Who Was Franz Liszt?
By the time Franz Liszt was 9 years old, he was performing in concert halls. As an adult, he toured extensively throughout Europe. He had an affair and children with Marie díAgoult and later lived with Princess Carolyne zu Sayn-Wittgenstein. By his death, he had written more than 700 compositions.
Who Was Franz Liszt?
Liszt was born on October 22, 1811, in Raiding, Hungary. His father, Adam, played the cello, as well as several other instruments, and passionately taught Franz how to play piano. By the age of 6, young Liszt was recognized as a child prodigy; by the age of 8, he was composing elementary works; and by the age of 9, he was appearing in concerts. His father worked as a secretary for Prince Nicholas Esterhazy, and, after the boy played for a group of wealthy sponsors, he asked the prince for extended leave so he could devote his time to enriching his son's musical education.
Father and son traveled to Vienna, and Antonio Salieri, Mozart's old rival, quickly became a proponent of Liszt's genius. Upon hearing the boy play at a private home, he offered to train him in composition free of charge. For several months, the young pianist held performances for both musicians and kings. His most impressive talent was his uncanny ability to improvise an original composition from a melody suggested by an audience member. At the age of 12, Liszt traveled with his father to Paris to seek admittance to the Paris Conservatory. The admissions council denied him a place in the school on the grounds that he was a foreigner. His father, ever determined, turned to Ferdinando Paer to teach his son advanced composition. It was during this time that Liszt wrote his first and only opera, Don Sanche.
In 1826, Adam Liszt passed away. The event proved to be extremely traumatic for the 15- year-old Franz Liszt, and it necessitated that he shares their one-bedroom Parisian apartment with his mother. In the years that followed, Franz Liszt lost interest in music to such a degree that he began to question his profession. He turned away from performing and started to read profusely, delving into books on the subjects of art and religion. What he read during that time would greatly influence his later musical works.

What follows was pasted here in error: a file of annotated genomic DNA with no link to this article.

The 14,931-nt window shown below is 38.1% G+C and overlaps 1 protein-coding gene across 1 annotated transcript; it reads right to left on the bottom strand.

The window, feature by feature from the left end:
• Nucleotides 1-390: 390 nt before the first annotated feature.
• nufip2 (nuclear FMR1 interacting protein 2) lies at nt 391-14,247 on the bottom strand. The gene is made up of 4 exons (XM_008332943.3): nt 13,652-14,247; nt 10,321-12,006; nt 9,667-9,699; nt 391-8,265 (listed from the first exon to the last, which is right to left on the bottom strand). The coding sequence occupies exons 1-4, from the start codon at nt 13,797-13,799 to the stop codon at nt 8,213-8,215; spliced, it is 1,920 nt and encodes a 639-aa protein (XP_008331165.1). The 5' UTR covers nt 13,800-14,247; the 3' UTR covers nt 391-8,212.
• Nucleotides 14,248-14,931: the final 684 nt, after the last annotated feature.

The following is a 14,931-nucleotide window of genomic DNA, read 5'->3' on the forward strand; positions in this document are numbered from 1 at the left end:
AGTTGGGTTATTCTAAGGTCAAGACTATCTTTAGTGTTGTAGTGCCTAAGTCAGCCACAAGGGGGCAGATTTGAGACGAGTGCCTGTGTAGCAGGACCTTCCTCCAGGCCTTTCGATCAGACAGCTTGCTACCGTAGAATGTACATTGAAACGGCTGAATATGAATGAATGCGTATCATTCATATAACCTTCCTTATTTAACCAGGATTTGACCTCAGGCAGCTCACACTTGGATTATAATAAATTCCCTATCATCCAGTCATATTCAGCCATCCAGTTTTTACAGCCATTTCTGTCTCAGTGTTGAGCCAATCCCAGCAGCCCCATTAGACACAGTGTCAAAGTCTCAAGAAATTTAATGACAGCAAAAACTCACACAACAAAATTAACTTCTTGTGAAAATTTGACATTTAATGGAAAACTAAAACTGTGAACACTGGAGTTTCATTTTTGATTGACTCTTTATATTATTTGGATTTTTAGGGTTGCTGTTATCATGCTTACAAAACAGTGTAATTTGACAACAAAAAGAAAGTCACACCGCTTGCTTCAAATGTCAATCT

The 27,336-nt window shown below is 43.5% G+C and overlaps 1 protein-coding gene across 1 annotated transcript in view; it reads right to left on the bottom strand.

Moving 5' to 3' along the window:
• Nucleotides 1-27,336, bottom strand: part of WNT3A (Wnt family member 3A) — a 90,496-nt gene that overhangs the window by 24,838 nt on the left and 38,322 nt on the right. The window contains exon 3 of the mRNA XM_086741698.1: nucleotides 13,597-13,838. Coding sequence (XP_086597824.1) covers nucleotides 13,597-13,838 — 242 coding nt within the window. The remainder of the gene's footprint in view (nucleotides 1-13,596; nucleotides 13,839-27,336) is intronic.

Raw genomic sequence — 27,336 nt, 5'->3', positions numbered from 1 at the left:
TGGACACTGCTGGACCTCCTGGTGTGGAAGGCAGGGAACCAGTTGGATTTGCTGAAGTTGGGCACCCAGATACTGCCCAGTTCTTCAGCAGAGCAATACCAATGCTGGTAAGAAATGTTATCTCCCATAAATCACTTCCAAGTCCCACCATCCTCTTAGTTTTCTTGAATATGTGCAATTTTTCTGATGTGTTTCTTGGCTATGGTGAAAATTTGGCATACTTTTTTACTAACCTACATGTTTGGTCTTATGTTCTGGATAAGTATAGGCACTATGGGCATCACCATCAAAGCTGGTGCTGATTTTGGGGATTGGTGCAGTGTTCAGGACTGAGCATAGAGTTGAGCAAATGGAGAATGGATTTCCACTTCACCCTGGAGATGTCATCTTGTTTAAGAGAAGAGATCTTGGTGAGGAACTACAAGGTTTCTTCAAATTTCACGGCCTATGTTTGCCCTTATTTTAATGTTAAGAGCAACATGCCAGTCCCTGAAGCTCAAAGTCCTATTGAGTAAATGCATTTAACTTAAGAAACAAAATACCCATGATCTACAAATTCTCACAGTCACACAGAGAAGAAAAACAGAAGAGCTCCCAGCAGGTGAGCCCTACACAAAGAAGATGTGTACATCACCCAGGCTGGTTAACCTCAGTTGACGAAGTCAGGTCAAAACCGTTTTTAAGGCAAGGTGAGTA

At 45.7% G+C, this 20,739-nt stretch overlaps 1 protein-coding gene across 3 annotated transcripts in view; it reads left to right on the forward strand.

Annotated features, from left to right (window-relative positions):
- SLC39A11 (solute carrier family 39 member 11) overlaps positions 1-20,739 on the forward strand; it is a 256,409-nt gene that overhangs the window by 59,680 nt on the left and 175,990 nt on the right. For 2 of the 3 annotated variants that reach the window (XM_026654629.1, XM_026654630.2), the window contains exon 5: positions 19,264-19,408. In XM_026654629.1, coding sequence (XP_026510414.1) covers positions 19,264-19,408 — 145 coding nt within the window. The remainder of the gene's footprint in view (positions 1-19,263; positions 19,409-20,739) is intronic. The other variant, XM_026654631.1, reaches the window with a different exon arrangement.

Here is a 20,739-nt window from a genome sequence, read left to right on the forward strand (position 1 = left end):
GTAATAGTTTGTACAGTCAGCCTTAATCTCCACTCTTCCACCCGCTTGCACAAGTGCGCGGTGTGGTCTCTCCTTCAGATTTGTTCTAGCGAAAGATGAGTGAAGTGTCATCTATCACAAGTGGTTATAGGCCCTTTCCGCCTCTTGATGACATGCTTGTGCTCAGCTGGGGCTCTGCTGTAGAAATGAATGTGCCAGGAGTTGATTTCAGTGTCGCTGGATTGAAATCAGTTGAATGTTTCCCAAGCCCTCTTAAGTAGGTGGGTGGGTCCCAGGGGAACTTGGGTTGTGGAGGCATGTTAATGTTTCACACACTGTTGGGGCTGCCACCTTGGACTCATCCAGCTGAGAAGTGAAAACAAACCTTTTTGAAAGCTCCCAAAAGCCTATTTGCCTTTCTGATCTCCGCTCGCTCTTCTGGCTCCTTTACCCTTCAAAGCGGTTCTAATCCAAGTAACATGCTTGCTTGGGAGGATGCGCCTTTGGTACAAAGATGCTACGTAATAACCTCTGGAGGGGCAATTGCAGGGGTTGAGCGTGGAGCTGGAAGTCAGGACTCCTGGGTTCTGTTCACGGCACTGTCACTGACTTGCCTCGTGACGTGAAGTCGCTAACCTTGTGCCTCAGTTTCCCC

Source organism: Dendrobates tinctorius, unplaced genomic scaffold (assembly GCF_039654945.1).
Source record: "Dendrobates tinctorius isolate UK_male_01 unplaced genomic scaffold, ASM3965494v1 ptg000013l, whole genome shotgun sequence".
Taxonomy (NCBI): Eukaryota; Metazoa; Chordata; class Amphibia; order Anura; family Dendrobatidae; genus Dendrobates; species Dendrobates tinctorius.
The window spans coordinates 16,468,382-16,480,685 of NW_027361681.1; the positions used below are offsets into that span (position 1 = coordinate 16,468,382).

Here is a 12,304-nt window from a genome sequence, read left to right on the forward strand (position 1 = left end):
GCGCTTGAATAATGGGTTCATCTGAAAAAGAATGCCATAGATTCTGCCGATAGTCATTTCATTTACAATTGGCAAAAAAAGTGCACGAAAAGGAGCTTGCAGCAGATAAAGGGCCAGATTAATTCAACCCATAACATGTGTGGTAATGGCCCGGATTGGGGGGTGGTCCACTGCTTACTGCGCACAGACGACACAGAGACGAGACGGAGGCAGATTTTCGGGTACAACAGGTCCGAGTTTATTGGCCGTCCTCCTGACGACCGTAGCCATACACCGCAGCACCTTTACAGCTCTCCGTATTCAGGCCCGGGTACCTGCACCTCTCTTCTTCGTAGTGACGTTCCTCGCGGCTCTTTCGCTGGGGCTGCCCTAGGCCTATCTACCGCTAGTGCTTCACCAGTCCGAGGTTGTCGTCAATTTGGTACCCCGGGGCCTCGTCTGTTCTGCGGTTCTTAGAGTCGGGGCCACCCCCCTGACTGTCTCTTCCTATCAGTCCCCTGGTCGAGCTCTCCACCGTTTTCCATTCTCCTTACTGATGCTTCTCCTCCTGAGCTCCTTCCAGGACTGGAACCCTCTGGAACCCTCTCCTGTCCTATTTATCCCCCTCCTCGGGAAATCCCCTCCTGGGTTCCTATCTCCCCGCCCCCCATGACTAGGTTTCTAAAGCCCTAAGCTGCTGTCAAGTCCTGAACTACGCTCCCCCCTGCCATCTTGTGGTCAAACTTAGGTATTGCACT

In 1833, at the age of 22, Liszt met the Comtesse Marie d'Agoult. Inspired by love and nature, he composed several impressions of the Swiss countryside in "Album d'un voyageur," which would later surface as the "Années de Pèlerinage" ("Years of Pilgrimage"). In 1834, Liszt debuted his piano compositions "Harmonies poétiques et religieuses" and a set of three "Apparitions."
Strengthened by new works and several public performances, Liszt began to take Europe by storm. His reputation was bolstered even further by the fact that he gave away many of his concert proceeds to charities and humanitarian causes. For example, when in 1842 he found out about the Great Fire of Hamburg, which had destroyed much of the city, he gave concerts to create aid for its thousands of homeless. On a personal level, however, matters were less than glorious for Liszt. His relationship with Marie d'Agoult, which by that point had produced three children, finally ended. In 1847, while in Kiev, Liszt met Princess Carolyne zu Sayn-Wittgenstein. Her influence on him was dramatic; she encouraged him to stop touring and, instead, teach and compose, so he could have a more domestic life with her. Liszt gave his final concert for pay at Elisavetgrad in September, and then spent the winter with the princess at her estate in Woronince.
The next year, the couple moved to Weimar, Germany, and Liszt began to concentrate on a higher missionóthe creation of new musical forms. His most famous achievement during this time was the creation of what would become known as the symphonic poem, a type of orchestral musical piece that illustrates or evokes a poem, a story, a painting, or other nonmusical source. Aesthetically, the symphonic poem is in some ways related to opera; it is not sung, but it does unite music and drama. Liszt's new works inspired eager pupils to seek his guidance. For the next 10 years, Liszt's radical and innovative works found their way into the concert halls of Europe, winning him staunch followers and violent adversaries.
Later Years and Death
The decade that followed was a difficult one for Liszt. In December of 1859, he lost his son Daniel, and in September of 1862, his daughter Blandine also died. In 1860, one of Liszt's rivals, Johannes Brahms, co-published a manifesto against him and the modern composers, just one chapter in what was to become known as the War of the Romantics. In that same year, Liszt and Carolyne attempted to wed in Rome, but on the eve of their marriage, their plans were thwarted due to her incomplete divorce papers. Discouraged, Liszt vowed to live a more solitary life, and in 1863 moved to a small, basic apartment in the monastery Madonna del Rosario, just outside of Rome.
In 1865, Liszt received the tonsure, the traditional haircut kept by monks during that period, and was from then on sometimes called "the Abbé Liszt." On July 31, 1865, he received the four minor orders in the Catholic Church. He continued, however, to work on new compositions, and in later years, he established the Royal National Hungarian Academy of Music in Budapest. Liszt's works in his later years were simpler in form, yet more extreme in harmony. He died on July 31, 1886, in Bayreuth, Germany.
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